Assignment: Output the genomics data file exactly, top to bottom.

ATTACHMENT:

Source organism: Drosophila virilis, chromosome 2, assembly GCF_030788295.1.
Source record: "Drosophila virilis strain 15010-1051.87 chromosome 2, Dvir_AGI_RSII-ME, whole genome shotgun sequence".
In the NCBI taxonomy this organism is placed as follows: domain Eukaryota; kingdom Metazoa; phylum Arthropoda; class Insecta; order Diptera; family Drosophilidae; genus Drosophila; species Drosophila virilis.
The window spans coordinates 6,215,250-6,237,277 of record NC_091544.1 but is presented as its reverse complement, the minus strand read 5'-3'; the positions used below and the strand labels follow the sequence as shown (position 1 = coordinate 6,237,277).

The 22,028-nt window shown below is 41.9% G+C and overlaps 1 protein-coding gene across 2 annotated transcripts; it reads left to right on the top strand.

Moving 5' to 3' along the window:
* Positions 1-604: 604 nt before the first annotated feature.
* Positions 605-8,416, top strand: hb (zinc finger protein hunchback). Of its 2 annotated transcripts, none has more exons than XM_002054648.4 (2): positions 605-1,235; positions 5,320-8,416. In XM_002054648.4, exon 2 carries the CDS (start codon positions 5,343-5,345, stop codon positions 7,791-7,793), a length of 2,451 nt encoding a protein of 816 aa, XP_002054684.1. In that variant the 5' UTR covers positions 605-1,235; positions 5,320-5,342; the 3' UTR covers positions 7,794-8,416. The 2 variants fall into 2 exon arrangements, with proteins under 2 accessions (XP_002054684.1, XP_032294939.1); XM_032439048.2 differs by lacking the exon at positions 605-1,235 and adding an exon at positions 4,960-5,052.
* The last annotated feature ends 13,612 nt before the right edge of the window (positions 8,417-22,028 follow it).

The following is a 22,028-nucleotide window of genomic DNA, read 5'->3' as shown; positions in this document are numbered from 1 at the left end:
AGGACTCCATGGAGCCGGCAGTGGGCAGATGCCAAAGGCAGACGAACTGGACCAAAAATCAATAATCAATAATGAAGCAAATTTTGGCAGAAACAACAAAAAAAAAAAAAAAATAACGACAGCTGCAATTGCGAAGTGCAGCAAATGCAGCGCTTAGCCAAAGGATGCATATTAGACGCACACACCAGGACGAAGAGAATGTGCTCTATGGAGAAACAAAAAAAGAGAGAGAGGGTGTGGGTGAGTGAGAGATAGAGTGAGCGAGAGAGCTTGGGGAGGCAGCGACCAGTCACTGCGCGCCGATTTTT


Source organism: Drosophila virilis, chromosome 2, assembly GCF_030788295.1.
Source record: "Drosophila virilis strain 15010-1051.87 chromosome 2, Dvir_AGI_RSII-ME, whole genome shotgun sequence".
In the NCBI taxonomy this organism is placed as follows: domain Eukaryota; kingdom Metazoa; phylum Arthropoda; class Insecta; order Diptera; family Drosophilidae; genus Drosophila; species Drosophila virilis.
The window spans coordinates 6,215,250-6,237,277 of record NC_091544.1 but is presented as its reverse complement, the minus strand read 5'-3'; the positions used below and the strand labels follow the sequence as shown (position 1 = coordinate 6,237,277).

The 22,028-nt window shown below is 41.9% G+C and overlaps 1 protein-coding gene across 2 annotated transcripts; it reads left to right on the top strand.

Moving 5' to 3' along the window:
* Positions 1-604: 604 nt before the first annotated feature.
* Positions 605-8,416, top strand: hb (zinc finger protein hunchback). Of its 2 annotated transcripts, none has more exons than XM_002054648.4 (2): positions 605-1,235; positions 5,320-8,416. In XM_002054648.4, exon 2 carries the CDS (start codon positions 5,343-5,345, stop codon positions 7,791-7,793), a length of 2,451 nt encoding a protein of 816 aa, XP_002054684.1. In that variant the 5' UTR covers positions 605-1,235; positions 5,320-5,342; the 3' UTR covers positions 7,794-8,416. The 2 variants fall into 2 exon arrangements, with proteins under 2 accessions (XP_002054684.1, XP_032294939.1); XM_032439048.2 differs by lacking the exon at positions 605-1,235 and adding an exon at positions 4,960-5,052.
* The last annotated feature ends 13,612 nt before the right edge of the window (positions 8,417-22,028 follow it).

The following is a 22,028-nucleotide window of genomic DNA, read 5'->3' as shown; positions in this document are numbered from 1 at the left end:
AGGACTCCATGGAGCCGGCAGTGGGCAGATGCCAAAGGCAGACGAACTGGACCAAAAATCAATAATCAATAATGAAGCAAATTTTGGCAGAAACAACAAAAAAAAAAAAAAAATAACGACAGCTGCAATTGCGAAGTGCAGCAAATGCAGCGCTTAGCCAAAGGATGCATATTAGACGCACACACCAGGACGAAGAGAATGTGCTCTATGGAGAAACAAAAAAAGAGAGAGAGGGTGTGGGTGAGTGAGAGATAGAGTGAGCGAGAGAGCTTGGGGAGGCAGCGACCAGTCACTGCGCGCCGATTTTT